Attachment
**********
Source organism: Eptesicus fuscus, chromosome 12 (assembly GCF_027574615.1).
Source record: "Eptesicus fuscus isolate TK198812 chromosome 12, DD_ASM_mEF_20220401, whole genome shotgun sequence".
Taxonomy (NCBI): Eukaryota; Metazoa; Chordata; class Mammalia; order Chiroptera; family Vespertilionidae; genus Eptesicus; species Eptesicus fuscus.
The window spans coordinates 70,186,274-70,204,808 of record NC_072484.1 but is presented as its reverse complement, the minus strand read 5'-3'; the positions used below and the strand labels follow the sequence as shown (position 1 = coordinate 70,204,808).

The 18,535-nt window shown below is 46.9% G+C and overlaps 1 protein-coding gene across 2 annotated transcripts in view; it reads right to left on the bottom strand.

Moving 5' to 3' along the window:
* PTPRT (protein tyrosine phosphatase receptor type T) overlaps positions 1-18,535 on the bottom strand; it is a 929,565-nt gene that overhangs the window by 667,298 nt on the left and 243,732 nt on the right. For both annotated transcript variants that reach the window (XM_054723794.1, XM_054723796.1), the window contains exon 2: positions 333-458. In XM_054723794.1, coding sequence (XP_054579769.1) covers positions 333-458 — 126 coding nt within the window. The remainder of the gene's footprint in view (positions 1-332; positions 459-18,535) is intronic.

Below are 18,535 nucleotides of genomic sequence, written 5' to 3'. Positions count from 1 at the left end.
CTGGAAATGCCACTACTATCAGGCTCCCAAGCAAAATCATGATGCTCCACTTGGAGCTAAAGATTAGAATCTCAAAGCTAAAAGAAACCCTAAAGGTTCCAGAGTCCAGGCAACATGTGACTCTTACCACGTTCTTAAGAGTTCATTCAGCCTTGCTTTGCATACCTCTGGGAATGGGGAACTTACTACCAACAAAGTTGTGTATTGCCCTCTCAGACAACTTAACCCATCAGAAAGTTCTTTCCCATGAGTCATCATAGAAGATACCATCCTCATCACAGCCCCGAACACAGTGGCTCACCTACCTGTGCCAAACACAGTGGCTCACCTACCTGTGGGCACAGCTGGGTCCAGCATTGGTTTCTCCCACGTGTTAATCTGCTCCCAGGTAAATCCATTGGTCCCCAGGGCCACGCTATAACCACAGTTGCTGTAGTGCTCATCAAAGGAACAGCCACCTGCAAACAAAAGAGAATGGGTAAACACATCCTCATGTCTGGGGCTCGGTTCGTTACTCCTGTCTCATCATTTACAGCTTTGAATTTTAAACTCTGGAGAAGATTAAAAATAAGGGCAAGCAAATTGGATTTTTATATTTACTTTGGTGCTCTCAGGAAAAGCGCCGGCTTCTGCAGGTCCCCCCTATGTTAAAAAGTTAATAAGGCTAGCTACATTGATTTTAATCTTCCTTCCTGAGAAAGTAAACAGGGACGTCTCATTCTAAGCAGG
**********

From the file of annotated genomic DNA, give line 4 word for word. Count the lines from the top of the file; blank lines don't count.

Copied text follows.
The window spans coordinates 70,186,274-70,204,808 of record NC_072484.1 but is presented as its reverse complement, the minus strand read 5'-3'; the positions used below and the strand labels follow the sequence as shown (position 1 = coordinate 70,204,808).